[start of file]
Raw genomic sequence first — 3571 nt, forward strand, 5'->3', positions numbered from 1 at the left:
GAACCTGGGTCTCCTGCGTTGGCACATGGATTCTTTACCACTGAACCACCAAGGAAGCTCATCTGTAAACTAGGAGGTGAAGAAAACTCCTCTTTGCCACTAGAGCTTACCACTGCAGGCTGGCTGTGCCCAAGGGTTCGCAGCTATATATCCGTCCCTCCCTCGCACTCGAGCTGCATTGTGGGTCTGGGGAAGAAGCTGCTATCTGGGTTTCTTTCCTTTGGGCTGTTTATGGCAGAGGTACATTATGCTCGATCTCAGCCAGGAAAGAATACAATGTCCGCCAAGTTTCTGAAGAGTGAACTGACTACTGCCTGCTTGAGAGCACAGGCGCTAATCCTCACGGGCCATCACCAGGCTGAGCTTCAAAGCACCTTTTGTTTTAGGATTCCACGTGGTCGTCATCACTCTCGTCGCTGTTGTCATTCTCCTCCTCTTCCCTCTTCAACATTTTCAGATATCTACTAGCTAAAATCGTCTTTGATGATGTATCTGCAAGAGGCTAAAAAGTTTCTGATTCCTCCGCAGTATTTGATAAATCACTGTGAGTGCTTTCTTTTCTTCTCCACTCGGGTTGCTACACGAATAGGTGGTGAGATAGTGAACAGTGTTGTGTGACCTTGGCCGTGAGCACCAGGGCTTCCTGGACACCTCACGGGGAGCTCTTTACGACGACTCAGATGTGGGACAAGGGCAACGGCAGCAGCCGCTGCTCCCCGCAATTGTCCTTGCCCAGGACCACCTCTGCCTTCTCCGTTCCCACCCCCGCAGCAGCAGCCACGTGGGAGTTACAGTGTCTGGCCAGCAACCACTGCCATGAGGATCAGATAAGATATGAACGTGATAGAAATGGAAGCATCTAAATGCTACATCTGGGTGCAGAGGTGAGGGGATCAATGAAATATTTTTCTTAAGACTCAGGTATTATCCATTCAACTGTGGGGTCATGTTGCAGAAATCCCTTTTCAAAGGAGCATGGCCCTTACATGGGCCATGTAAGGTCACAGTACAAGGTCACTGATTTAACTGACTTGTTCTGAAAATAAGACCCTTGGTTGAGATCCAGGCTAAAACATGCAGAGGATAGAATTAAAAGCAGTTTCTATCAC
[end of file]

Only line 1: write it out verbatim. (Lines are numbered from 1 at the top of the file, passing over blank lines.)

Raw genomic sequence first — 3571 nt, forward strand, 5'->3', positions numbered from 1 at the left: